• Thumbtack. This one is actually a kind of job board, but it offers a new kind of approach to the job/employee search. Thumbtack asks all relevant questions so that your future employee doesn’t have to. Then, the job is auctioned off to other users, who bid if they have shown an interest in the project and are available. Thumbtack aims to reduce the number of letdowns (people showing an interest and not following through) by ensuring the bidders are genuinely willing to work.
  • Refdash. This one is for the jobseeker rather than the recruiter. Refdash offers instructive feedback on how to improve your interview skills. At the moment, the program only helps engineers or those in the engineering field, but the group is currently expanding.
  • HireVue. This software analyses intonations, verbal responses and facial expressions during interviews to better understand the candidates.

The New recruiting methods: redesigning how we hire

The world of recruiting is changing. AI, blockchain and news ideas on management (from speakers like Gary Hamel) are just some of the players in this exciting movement. Science and technology continue to shed new light on what matters to candidates and how to attract the top talent. Here is a small selection of some other software we found intriguing:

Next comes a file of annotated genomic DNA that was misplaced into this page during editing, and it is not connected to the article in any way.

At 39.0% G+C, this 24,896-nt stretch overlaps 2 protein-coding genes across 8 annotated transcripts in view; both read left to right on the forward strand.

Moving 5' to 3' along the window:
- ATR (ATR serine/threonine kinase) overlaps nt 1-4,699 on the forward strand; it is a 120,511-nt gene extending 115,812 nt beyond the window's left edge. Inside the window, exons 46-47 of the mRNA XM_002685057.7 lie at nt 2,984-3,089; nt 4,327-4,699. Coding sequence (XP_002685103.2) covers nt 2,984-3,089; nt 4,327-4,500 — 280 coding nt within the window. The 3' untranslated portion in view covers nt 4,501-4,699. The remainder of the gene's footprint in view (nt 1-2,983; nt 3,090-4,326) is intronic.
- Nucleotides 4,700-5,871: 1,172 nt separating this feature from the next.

• Watson’s Tone Analyzer. Unfortunately, the case studies on the website weren’t working when we checked it out, but Watson’s Tone Analyzer definitely has promise. It’s a service on the IBM cloud and, much like the Boost Editor, it focuses on mood and tone, but for a different purpose. In a call center, understanding a customer’s mood can help address difficult issues faster and lead to empathy. In recruiting, that kind of technology could gather information about candidates in order to determine whether their temperament is right for the company. It could also improve communication within the team of employees.